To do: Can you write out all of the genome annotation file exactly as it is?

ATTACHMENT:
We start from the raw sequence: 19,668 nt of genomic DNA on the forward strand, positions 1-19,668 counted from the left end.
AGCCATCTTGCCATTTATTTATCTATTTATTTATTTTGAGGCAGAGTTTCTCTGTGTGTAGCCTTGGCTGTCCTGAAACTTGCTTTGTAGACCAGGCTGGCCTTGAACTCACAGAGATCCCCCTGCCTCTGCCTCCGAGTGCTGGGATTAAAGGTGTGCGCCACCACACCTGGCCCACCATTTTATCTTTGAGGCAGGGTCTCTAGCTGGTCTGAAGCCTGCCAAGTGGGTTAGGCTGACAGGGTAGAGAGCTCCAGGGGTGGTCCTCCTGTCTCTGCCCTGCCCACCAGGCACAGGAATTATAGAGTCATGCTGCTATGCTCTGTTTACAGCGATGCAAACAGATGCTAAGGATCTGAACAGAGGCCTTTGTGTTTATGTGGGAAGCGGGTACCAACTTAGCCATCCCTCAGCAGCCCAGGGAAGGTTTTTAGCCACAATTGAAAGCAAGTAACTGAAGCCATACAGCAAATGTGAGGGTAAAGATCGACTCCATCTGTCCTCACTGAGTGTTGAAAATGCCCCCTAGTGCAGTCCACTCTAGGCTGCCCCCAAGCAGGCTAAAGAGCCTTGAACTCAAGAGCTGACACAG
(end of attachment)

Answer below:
We start from the raw sequence: 19,668 nt of genomic DNA on the forward strand, positions 1-19,668 counted from the left end.
AGCCATCTTGCCATTTATTTATCTATTTATTTATTTTGAGGCAGAGTTTCTCTGTGTGTAGCCTTGGCTGTCCTGAAACTTGCTTTGTAGACCAGGCTGGCCTTGAACTCACAGAGATCCCCCTGCCTCTGCCTCCGAGTGCTGGGATTAAAGGTGTGCGCCACCACACCTGGCCCACCATTTTATCTTTGAGGCAGGGTCTCTAGCTGGTCTGAAGCCTGCCAAGTGGGTTAGGCTGACAGGGTAGAGAGCTCCAGGGGTGGTCCTCCTGTCTCTGCCCTGCCCACCAGGCACAGGAATTATAGAGTCATGCTGCTATGCTCTGTTTACAGCGATGCAAACAGATGCTAAGGATCTGAACAGAGGCCTTTGTGTTTATGTGGGAAGCGGGTACCAACTTAGCCATCCCTCAGCAGCCCAGGGAAGGTTTTTAGCCACAATTGAAAGCAAGTAACTGAAGCCATACAGCAAATGTGAGGGTAAAGATCGACTCCATCTGTCCTCACTGAGTGTTGAAAATGCCCCCTAGTGCAGTCCACTCTAGGCTGCCCCCAAGCAGGCTAAAGAGCCTTGAACTCAAGAGCTGACACAG